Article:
Mary Pinchot Meyer
Mary Pinchot was born on 14th October, 1920. Her father Amos Pinchot, was a wealthy lawyer who helped fund the radical journal, The Masses. He was also a key figure in the Progressive Party. Her mother, Ruth Pinchot, was a journalist who worked for worked for magazines such as The Nation and The New Republic.
As a child Mary was brought into contact with left-wing intellectuals. People like Mabel Dodge, Crystal Eastman, Max Eastman, Louis Brandeis, Robert La Follette and Harold Ickes were regular visitors at their Grey Towers home in Milford, Pennsylvania.
Mary attended Brearley School and Vassar College. In 1938 she began going out with William Attwood. It was while with Attwood at a dance held at Choate that she met John F. Kennedy for the first time.
While at Vassar Mary became interested in left-wing politics. This did not seem to upset her father, Amos Pinchot, who wrote to his brother Gifford: "Vassar seems to be very interested in communism. And a great deal of warm debating is going on among the students of Mary's class, which I think is an excellent thing. People of that age ought to be radical anyhow."
After leaving Vassar she obtained work as a journalist at United Press. This included writing for magazines such as Mademoiselle. Mary also became a member of the American Labor Party. This insured that the Federal Bureau of Investigation (FBI) started a file on Meyer's political activities. Mary, like her parents, was also a committed pacifist.
In 1944 Mary met Cord Meyer, a lieutenant in the US Marines who was recovering from serious shrapnel injuries that had resulted in him losing an eye. The couple married on 19th April, 1945. Soon afterwards the couple went to San Francisco to attend the conference that established the United Nations. Cord went as an aide to Harold Stassen, whereas Mary, who was working for the North American Newspaper Alliance at the time, was one of the reporters sent to cover this important event.
Cord Meyer had been shocked by the dropping of the atom bombs on Hiroshima and Nagasaki. After the war Meyer commissioned a film by Pare Lorentz called The Beginning or the End. Meyer wanted this film to be the definitive statement about the dangers of the atomic age. Cord wrote at the time: "Talked with Mary of how steadily depressing is our full realization of how little hope there is of avoiding the approaching catastrophe of atomic warfare."
In 1952 Cord Meyer showed up as a CIA official in Washington knowing the names and activities of these same trade union and national liberation organizations, and the public story was that he had defected from the one-world movement because he had suddenly seen that world government was in danger of being Communistic. This transformation, so out of character for a man of his methodical intellect, caused people within the movement to believe that World Federalism may have been a lengthy intelligence assignment.
It is 1956, then, and Ben Bradlee's brother-in-law is stationed as a covert operations agent in Europe. He travels constantly, inciting "student" demonstrations, "spontaneous" riots and trade union strikes; creating splits among leftist factions; distributing Communist literature to provoke anti-Communist backlash. This localized psychological warfare is ultimately, of course, warfare against the Russians, who are presumed to be the source of every leftist political sentiment in Italy, France, the entire theater of Meyer's operations. In Eastern Europe his aim on the contrary is to foment rebellion. Nineteen fifty-six is the year the CIA learns that the Soviets will indeed kill sixty thousand agency-aroused Hungarians with armored tanks.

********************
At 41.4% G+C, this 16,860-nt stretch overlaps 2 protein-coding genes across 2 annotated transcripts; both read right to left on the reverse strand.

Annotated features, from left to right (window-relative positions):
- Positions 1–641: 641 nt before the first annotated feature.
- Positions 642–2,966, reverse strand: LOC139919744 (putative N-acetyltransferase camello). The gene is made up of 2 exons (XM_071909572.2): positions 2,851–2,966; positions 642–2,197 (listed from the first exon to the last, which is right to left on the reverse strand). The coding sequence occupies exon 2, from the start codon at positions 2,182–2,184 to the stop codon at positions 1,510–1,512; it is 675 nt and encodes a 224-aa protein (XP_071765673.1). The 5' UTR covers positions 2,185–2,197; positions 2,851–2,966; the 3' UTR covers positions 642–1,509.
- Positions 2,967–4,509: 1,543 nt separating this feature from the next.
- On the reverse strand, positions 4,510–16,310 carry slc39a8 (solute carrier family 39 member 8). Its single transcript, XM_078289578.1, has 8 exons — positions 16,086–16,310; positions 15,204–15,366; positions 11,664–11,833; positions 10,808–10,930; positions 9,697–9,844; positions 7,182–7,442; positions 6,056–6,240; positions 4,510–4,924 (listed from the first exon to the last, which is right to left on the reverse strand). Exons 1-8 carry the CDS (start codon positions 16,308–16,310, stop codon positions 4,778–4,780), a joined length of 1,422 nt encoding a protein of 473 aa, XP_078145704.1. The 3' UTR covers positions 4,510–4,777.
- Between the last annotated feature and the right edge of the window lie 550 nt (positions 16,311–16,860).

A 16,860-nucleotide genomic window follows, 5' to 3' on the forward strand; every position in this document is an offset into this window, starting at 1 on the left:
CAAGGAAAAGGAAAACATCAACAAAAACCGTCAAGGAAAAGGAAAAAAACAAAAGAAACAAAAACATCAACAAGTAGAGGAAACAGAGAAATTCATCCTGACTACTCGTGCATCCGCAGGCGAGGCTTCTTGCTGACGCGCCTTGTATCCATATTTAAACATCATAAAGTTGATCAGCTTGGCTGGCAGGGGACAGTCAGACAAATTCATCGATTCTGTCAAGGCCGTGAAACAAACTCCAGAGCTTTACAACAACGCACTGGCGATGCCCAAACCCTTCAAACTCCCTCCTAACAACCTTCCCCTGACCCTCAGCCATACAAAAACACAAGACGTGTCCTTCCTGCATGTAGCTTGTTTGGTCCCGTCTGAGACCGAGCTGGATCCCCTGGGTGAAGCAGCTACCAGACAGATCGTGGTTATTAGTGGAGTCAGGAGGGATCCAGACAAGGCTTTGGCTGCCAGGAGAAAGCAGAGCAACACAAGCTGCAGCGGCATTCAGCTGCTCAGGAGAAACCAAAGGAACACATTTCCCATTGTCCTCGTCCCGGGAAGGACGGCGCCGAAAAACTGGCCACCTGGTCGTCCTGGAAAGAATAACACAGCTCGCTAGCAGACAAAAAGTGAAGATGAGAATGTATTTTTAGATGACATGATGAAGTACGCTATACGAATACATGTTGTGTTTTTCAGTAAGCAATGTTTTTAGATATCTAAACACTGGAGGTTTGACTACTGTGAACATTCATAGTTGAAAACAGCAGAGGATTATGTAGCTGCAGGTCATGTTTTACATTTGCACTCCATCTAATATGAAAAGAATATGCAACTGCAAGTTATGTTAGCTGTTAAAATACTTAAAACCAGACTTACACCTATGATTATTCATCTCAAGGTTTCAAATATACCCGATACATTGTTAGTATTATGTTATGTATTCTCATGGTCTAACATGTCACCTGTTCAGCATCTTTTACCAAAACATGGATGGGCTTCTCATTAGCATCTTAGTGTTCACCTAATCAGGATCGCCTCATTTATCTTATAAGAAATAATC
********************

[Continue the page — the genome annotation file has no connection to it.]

All of this goes on quite apart from his marriage. Mary does not have a security clearance, so he cannot tell her what he is doing most of the time. They begin to drift apart, and Mary draws closer to her sister and to Ben. When in the late fifties her marriage to Cord ends, she goes to live with Tony and Ben in Washington, where Newsweek has transferred him, and sets up her apartment and art studio in their converted garage.
Jane Barnes, the daughter of CIA officer Tracy Barnes, a man who was deeply involved in the Bay of Pigs invasion and plots to assassinate Castro, believed that her mother was silenced by the sheer enormity of what was happening during the cold war. "Practically the hardest thing for my mother to do was hold a strong opinion. She knew there was this dire world horror going on, and it scared her." Wives and children regarded the men as unassailable authorities. "We thought of Daddy as James Bond," Barnes said. Like many CIA men, Barnes loved the works of Ian Fleming and John le Carre. A neighbor once said to Barnes, "These books must be nonsense," and he replied, "On the contrary, they're understated."
Mary Meyer did hold opinions and she was not afraid to express herself. Wives like Mary picked up tidbits here and there, through dinner conversation or listening to their husbands talk on the telephone. They were only half in the dark, whereas the rest of the country during the fifties was completely unaware of the agency and its work. Mary knew generally that her husband was fighting Communism within organizations such as the American Veterans Committee and labor unions. As the years passed she learned enough about the methods and aims of her husband and his colleagues to become openly critical of the CIA in a way that upset some of the other wives. Peter Janney recalled his mother becoming upset about Mary's anti-CIA remarks. But she was never a politically strident woman and, like the other wives, probably never knew the full extent of the CIA's activities or the details of highly classified matters such as assassination plots and coups.
© John Simkin 2013
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